Mother, stepfather found guilty of murder of 3-year-old girl

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Cape Town, 29 May 2017 - Child experts and government are meeting behind closed doors to devise an action plan to tackle the scourge of violence against children. The meeting comes at the start of Child Protection Week.?

Cape Town, 29 May 2017 - Child experts and government are meeting behind closed doors to devise an action plan to tackle the scourge of violence against children. The meeting comes at the start of Child Protection Week.?

WEB_PHOTO_CHILD_STATS_29_AM.jpg

Cape Town, 29 May 2017 - Child experts and government are meeting behind closed doors to devise an action plan to tackle the scourge of violence against children. The meeting comes at the start of Child Protection Week.?

Cape Town, 29 May 2017 - Child experts and government are meeting behind closed doors to devise an action plan to tackle the scourge of violence against children. The meeting comes at the start of Child Protection Week.?

JOHANNESBURG - The mother and stepfather of a three-year-old North West girl have been found guilty of her murder.

It’s been revealed that Poppie van der Merwe was the victim of severe child abuse.

Judgment was handed down in the North Gauteng High Court on Wednesday.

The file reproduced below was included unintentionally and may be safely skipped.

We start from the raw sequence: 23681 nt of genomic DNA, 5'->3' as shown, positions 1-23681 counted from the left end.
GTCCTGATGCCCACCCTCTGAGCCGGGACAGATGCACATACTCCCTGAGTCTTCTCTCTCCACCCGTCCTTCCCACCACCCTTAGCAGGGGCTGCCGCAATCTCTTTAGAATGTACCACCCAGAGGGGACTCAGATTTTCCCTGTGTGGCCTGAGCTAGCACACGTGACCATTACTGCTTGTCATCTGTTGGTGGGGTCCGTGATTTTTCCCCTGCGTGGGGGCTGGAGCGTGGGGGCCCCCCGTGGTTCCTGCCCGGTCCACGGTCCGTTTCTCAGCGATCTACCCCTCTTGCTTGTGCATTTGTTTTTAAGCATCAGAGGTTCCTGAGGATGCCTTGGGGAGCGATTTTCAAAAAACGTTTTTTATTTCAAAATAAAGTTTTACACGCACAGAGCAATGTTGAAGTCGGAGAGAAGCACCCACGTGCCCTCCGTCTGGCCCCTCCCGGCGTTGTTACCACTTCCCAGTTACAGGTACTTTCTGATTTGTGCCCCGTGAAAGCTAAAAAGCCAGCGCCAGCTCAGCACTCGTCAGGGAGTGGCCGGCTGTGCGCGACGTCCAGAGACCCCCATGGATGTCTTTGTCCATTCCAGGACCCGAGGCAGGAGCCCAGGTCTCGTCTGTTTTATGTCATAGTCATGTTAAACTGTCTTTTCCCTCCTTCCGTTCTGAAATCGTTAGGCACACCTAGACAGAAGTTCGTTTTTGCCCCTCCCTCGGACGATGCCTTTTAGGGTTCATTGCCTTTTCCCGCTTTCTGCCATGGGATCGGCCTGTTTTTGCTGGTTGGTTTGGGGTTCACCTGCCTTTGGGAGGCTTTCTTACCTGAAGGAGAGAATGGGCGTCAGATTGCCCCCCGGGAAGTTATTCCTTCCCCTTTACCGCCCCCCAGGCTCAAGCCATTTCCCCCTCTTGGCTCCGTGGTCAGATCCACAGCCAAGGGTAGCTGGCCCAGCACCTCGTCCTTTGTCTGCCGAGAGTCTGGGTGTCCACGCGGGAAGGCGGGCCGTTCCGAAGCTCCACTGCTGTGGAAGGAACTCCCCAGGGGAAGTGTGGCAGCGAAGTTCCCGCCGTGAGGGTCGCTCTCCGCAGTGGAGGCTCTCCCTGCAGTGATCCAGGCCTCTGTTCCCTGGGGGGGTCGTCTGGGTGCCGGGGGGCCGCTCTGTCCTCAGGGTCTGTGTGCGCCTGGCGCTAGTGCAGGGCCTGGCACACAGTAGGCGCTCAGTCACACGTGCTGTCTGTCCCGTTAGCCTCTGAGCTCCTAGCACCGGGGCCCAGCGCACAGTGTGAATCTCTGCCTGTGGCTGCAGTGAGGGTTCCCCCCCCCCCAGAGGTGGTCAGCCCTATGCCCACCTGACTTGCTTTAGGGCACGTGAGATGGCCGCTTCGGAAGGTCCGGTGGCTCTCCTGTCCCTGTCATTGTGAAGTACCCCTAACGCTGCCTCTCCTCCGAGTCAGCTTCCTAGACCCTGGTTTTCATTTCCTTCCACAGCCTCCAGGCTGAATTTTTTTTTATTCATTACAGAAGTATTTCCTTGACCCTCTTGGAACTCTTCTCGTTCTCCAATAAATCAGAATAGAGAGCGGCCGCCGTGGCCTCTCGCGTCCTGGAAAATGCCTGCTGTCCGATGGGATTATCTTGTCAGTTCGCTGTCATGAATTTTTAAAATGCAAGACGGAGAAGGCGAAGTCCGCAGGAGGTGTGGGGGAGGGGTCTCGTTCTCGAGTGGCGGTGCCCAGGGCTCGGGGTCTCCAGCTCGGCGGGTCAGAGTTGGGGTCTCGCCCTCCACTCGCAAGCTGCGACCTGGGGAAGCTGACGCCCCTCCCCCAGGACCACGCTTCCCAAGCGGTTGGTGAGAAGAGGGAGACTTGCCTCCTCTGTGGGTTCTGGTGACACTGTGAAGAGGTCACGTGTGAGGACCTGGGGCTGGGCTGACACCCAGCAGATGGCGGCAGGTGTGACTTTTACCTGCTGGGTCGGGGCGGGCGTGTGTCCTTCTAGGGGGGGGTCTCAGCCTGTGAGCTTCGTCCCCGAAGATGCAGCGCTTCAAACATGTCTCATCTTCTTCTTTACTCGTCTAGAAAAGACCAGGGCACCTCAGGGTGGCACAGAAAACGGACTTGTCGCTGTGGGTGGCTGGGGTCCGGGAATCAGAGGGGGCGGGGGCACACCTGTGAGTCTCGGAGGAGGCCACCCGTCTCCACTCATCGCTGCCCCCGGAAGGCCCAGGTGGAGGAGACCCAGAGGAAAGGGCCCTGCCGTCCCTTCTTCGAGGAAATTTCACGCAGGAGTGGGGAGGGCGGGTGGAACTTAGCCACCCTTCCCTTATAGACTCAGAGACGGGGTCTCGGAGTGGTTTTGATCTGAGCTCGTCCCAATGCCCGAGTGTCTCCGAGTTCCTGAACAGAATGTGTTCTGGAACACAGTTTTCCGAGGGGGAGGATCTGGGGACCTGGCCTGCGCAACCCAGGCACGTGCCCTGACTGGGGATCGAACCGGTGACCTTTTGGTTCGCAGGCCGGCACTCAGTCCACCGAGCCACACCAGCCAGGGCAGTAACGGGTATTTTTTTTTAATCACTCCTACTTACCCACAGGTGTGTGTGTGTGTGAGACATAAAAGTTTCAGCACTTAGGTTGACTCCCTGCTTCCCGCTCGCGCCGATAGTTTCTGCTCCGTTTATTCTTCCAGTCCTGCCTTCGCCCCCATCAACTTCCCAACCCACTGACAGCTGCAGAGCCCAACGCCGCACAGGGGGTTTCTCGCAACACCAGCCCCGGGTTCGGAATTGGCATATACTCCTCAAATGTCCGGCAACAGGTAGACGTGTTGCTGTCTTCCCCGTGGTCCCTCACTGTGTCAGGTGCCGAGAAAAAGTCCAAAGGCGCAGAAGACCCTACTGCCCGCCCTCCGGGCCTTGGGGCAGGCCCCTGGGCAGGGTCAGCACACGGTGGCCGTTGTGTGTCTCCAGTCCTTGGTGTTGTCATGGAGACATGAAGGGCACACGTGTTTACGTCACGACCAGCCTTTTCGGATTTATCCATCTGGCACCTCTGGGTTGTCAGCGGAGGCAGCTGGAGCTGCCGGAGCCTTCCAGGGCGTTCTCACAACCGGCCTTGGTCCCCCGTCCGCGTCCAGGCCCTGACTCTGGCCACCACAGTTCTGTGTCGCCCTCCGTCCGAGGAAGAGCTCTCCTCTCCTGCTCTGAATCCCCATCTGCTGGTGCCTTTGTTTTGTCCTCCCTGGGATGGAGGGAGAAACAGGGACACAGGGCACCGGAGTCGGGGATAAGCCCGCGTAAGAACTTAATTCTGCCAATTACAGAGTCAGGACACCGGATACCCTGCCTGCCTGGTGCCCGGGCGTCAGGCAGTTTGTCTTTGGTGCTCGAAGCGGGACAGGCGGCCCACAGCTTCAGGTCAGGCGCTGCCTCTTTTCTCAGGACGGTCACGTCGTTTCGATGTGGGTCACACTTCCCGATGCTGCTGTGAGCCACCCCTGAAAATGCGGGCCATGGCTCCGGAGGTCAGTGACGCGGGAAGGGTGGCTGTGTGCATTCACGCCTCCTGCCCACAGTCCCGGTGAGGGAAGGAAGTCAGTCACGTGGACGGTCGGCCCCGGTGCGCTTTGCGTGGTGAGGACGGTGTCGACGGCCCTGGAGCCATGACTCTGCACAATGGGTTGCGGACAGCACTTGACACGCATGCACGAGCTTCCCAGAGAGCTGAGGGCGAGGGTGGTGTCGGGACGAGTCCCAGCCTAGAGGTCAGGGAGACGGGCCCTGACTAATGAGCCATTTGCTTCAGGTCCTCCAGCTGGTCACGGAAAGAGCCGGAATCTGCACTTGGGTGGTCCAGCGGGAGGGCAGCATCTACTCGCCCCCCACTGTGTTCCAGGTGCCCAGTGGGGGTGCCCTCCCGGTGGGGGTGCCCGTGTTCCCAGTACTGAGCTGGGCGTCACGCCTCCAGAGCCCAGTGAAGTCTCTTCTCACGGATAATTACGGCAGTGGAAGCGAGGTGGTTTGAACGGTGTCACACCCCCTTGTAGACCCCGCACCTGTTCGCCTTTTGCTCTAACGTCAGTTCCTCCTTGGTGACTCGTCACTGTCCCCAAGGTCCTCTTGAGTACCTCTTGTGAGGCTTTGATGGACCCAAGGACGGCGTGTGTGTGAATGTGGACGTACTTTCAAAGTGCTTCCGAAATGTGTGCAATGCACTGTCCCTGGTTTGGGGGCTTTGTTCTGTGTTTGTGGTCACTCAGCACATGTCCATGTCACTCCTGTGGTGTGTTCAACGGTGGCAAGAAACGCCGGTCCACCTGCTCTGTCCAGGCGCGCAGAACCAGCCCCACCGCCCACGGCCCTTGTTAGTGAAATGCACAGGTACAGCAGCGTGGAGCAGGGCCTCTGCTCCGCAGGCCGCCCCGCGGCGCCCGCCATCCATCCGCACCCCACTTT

According to the post-mortem report, the little girl&39;s death was caused by one or several blows to the head.

She was allegedly beaten, kicked, and thrown around.

READ: Toddler&39;s stepdad appears for her murder

Over the past month, shocking details emerged in court of alleged physical and verbal abuse that Poppie and her six-year-old brother endured at the hands of the couple.

The Koekemers sat staring down with their heads bowed while listening to the judgment.

Judge Bert Bam slammed authorities in the Northern Cape town of Orania, where the family lived until shortly before Poppie’s death, for not taking action even though the abuse was reported to various authorities: 

"The matter was very serious, it involved toddlers yet, surprisingly, authorities including doctors, social workers, teachers, and even dominees (pastors) where bound by a duty to do so, but failed their duty, for unknown reasons, to take appropriate steps to protect the children, and shifted the blame. It may even be argued that these people are accomplices," said Bam. 

The family of the Koekemoers, responded to the judgement by saying they still did not believe they were guilty. 

The Go Purple Foundation, however, welcomed the ruling. 

Sentencing procedures are due to start in the North Gauteng High Court next February.